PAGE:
Saint Josemaria's Devotion to the Holy Cross

Extracts from the book "Memories of Blessed Josemaría Escrivá" by Bishop Javier Echevarria.

Opus Dei - Saint Josemaria's Devotion to the Holy Cross

Extracts taken from the book Memoria del Beato Josemaría Escrivá (Memories of Blessed Josemaría Escrivá) by Javier Echevarria and Salvador Bernal, Madrid 2000:

The founder of Opus Dei always had great devotion to the crucifix, and he expressed this, among other places, in no. 302 of his book The Way.

He recommended to people that they kiss it on beginning their work and again on finishing it, on going to bed and getting up, while making an act of faith, hope and love, asking God that we may make up in our own lives, as Saint Paul said, “what is lacking in the suffering of Christ.”

I myself witnessed how devoutly, every night, Saint Josemaría would kiss the crucifix he used during the day, placing it afterwards in the pocket of his pajama-jacket. He wanted to feel it close to his heart when he woke up in the night.

In Rome, he had two life-size images of Christ on the Cross sculpted. The first was placed in an oratory, with an inscription bearing Saint Peter’s words of contrition for having failed Christ: “Lord, you know all things, you know that I love you!” (Jn 21:17). The second was placed in a little patio, with the inscription: “For you, O God, are my strength” (Ps 42:2). He also had crucifixes made for the Inter-regional Center of Opus Dei in Rome and the shrine of Torreciudad in Spain. They show Christ nailed to the Cross, before he died, with his eyes open, looking at those who come to pray before him. In 1970, during his stay in Mexico, he received some photographs of the clay models for these crucifixes.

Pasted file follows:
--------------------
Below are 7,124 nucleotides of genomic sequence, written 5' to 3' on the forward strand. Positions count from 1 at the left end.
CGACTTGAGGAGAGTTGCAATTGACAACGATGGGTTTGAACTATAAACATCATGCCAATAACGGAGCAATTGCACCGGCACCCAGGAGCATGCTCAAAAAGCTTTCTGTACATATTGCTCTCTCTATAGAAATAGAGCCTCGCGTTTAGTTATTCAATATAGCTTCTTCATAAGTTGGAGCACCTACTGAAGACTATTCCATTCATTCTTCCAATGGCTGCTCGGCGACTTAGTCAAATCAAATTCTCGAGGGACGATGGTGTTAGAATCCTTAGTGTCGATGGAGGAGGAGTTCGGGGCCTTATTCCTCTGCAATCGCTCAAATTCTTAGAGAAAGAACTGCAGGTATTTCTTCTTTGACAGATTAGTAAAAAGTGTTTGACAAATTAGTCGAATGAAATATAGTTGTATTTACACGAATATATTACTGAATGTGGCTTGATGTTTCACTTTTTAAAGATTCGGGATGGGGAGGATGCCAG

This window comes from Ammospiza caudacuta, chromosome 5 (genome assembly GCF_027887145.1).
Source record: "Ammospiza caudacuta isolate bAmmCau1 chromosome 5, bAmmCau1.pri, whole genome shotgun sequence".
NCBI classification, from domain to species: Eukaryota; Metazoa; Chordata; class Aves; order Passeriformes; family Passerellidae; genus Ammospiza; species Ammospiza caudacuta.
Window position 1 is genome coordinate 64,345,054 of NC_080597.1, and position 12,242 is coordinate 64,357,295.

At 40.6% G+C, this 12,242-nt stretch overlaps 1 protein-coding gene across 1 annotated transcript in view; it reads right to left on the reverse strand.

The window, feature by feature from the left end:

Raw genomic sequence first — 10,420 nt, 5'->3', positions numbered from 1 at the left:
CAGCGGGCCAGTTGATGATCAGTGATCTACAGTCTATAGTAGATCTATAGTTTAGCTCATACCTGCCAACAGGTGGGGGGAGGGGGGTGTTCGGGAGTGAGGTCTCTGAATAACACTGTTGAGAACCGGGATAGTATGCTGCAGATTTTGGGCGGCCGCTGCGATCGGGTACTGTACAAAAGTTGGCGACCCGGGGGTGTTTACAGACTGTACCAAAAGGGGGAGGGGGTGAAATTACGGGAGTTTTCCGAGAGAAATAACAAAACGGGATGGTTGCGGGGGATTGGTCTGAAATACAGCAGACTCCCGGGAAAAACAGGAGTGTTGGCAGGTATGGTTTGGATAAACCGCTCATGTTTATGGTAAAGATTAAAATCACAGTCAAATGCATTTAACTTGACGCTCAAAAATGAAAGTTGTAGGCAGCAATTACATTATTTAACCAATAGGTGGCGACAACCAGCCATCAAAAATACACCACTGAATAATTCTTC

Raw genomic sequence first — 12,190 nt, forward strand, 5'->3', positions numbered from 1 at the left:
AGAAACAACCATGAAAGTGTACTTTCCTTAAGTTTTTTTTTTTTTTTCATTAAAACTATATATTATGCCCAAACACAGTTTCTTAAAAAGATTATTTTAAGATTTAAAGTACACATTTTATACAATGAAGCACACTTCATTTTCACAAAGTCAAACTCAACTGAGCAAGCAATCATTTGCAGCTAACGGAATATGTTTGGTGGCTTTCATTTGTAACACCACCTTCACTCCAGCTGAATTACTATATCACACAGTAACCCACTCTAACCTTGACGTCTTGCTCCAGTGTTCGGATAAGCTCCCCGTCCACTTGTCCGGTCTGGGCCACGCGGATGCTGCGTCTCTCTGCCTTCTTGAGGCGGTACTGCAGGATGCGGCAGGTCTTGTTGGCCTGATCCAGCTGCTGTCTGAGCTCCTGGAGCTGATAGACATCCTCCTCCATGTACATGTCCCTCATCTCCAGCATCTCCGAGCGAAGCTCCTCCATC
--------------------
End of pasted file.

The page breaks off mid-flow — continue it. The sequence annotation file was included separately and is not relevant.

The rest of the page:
In a later gathering he said: “I’ve had a sculpture made of Christ Crucified, but without the wound of the lance. Christ still alive, dying in the most atrocious sufferings; and dying joyfully – he gave himself up voluntarily – to obtain our redemption and our love. I want us to be able to look at that image of Christ, suffering but full of peace, for you, for me, for everyone; to resolve to react with total self-giving and without holding anything back, even though it means giving our lives. They sent me a photograph of the sculpture, and I am deeply moved. The sculptor has modeled a face that bears a strong resemblance to the sculptures he did of Mary, and I like it so much. I could see why he did that, to show the union there was between Mother and Son, between the Son and all of his brothers and sisters, meaning us.”

Saint Josemaría’s devotion to the Cross was also shown in the wooden cross found in all of Opus Dei centers, and which he referred to in nos. 178 and 277 of The Way.

I think that something he said in 1957 sums up the strong, joyful love he felt on contemplating Christ’s sufferings: “Let us adore the Cross. It is the sign of the Christian, and the sign of Christian victories. Cross and Blood: what must that wood have looked like after the death of our Lord! The Cross was soaked in the Redeemer’s Blood; and so when you see a Cross, think of the Blood of Christ, poured out for you, and don’t deny him what he is asking you for. When we opened our first house, I had a cross put there without the Crucified Christ, as a shout, a cry, a loving act of atonement to our God, an invitation to each of us not to despise the sufferings we may meet in our lives.”